Or, if they really wanted to make this into kiddie fare, Zuko would miraculously see the error of his ways and the ways of the Fire Nation in “The Crossroads of Destiny,” join the Gaang in that very episode, and maybe we’d have an episode that features Katara trying to get Aang and Zuko to be friends.
Instead, Katara helps to connect the Avatar and the Firelord together through joint experiences. On top of that, you have something that’s almost like a hierarchy of parallels when it comes to comparing different characters to Zuko, with Aang and Zuko sharing the most parallels, Katara and Zuko the second most, and so on. And, while parallels exist between Zuko and other members of the Gaang, the parallels between him anf our two other central characters (Aang and Katara) are by far tge strongest.
And yet, there’s another layer on top of that with each character that gets parallels to Zuko taking on a very specific aspect of Zuko’s story when it comes to drawing parallels. Aang and Zuko get parallels that are mostly based around the events that happen between Aang being unfrozen and the end of the war. And, since Zuko and Aang aren’t exact parallels, Katara gets her Zuko parallels when it comes to her mother and protection. Sokka, likewise, gets parallels to Zuko when it comes to leadership and being a warrior. Even Toph has her own parallels to Zuko by taking on a secret identity to escape her current circumstances (the Blind Bandit for her and the Blue Spirit for Zuko). Each member fits into the equation in their own special way. (There are similarities between the other members of the Gaang and other characters but, that’s the subject of a different post.)
Another interesting thing to note: Katara, as a waterbender, uses a fighting style that uses both positive (offensive) and negative (defensive) energy. Meanwhile, Zuko begins as being completely on the offense (positive energy), while Aang is entirely focused on the defense (negative energy). In time, both Aang and Zuko incorporate offensive and defensive forms into their fighting style all the while remaining true to their native bending style.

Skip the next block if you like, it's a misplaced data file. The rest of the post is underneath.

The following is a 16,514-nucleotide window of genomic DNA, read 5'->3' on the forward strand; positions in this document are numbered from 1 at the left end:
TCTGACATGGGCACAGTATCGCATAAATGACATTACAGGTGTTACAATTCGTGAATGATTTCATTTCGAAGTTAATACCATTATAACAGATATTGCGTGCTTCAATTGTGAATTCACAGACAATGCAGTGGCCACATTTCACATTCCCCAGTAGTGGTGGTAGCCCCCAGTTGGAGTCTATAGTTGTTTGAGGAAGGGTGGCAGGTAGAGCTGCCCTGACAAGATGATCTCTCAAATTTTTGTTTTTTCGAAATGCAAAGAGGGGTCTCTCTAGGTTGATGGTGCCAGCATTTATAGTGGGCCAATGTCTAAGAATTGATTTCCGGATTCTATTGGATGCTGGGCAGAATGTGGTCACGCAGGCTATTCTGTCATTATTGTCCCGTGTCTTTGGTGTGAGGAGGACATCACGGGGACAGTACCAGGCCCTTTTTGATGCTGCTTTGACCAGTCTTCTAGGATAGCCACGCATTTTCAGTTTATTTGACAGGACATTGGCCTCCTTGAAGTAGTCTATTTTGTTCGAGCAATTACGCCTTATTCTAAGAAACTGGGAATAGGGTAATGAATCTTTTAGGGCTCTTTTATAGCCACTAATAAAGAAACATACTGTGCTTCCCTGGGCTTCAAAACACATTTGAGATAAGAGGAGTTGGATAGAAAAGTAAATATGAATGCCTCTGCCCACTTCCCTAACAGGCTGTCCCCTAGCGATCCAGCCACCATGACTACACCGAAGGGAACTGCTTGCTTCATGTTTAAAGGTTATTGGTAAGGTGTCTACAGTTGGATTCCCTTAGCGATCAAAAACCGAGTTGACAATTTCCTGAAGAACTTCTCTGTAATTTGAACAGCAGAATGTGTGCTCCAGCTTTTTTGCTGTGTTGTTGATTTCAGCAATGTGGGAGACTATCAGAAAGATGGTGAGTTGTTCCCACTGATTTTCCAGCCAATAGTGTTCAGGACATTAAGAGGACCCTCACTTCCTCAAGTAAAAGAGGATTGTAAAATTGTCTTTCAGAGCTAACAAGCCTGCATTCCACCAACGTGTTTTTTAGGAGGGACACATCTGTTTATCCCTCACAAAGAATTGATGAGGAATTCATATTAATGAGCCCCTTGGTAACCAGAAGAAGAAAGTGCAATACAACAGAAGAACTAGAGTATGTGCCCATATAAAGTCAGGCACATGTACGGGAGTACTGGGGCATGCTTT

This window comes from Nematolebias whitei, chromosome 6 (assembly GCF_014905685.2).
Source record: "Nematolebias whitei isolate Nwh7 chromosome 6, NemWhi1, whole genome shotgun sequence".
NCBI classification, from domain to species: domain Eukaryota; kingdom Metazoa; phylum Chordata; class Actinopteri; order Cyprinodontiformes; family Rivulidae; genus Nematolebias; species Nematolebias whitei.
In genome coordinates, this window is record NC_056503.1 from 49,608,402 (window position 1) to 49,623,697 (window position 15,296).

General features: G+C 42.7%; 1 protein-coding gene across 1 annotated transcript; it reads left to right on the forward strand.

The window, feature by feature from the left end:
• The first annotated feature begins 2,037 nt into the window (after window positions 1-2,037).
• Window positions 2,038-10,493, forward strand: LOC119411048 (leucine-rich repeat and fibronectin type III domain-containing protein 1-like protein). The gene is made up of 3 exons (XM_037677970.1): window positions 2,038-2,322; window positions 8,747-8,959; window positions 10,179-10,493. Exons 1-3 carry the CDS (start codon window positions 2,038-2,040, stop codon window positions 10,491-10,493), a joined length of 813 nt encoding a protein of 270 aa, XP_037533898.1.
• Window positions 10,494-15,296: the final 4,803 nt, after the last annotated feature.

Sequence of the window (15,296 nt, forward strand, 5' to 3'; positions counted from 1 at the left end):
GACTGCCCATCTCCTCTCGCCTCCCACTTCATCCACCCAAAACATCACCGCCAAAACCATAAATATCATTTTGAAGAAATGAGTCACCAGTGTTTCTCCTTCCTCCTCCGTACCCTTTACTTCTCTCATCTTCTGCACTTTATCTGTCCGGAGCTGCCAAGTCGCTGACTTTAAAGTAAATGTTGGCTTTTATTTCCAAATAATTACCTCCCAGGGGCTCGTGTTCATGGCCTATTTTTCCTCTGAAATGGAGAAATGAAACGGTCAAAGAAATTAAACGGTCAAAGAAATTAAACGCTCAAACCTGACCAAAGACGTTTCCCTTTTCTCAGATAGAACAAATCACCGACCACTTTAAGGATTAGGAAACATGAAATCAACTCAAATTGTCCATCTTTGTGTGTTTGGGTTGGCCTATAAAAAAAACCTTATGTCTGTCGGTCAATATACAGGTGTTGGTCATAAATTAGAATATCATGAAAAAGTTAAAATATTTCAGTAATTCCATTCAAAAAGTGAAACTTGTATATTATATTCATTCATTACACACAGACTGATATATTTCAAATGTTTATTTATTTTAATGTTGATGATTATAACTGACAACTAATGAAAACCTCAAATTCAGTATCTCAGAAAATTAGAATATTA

I’m just throwing that out there because I think it fits into the idea of Avatar not following certain tropes. It also supports the idea that Katara (push and pull) helps connect these two opposing forces.
Dramatic Zuko being dramatic. I wonder if this quote is actually from “Love among the Dragons”? Or, maybe, it’s just a line that Zuko picked up from somewhere prior to his banishment. Granted, Zuko’s no stranger to dramataic monologues and stuff like that.
It would have been neat if “Love Among the Dragons” had some connection to Zuko’s story though. Maybe it’ll still play a role–but, that would be kind of cheesy I think considering how the play is a cheesy romance. That, and Zuko has already been humbled
Wait, unless–and, I’m not actually being serious–the Dragon Empress is a metaphor for of Zuko’s honor?
I had to play around with the order a bit to make things make more sense, but “The Western Air Temple” really is in essence just Zuko’s version of “The Avatar Returns,” but with a few events reversed (and with a few other changes and plot points added into the latter episode as well, so it’s not like “The Avatar State” and “The Southern Raiders” where the storylines were almost exactly the same and in the same order of events).
Anyway, what I’m impressed with the most, and the parallel that I think is the most significant, important, and telling in these two episodes is the parallel between Aang offering himself up as a prisoner to Zuko in “The Avatar Returns,” and Zuko offering himself up as a prisoner to the Gaang in “The Western Air Temple.” It really brings Aang and Zuko full circle.
While Aang does it out of selflessness, Zuko does it because he has no other open options left. But, It really goes to show just how far Zuko has come in his development. He starts out as someone who never gives up, and never surrenders no matter the circumstances, but here he make this one exception as he stands before the Gaang because he doesn’t have any other option. And yet, despite being bent in the face as he kneels down on the ground (again!), and despite being rejected by the Gaang, Zuko remains true to his nature and doesn’t give up on winning the Gaang’s friendship, just like he never gave up on winning his father’s love.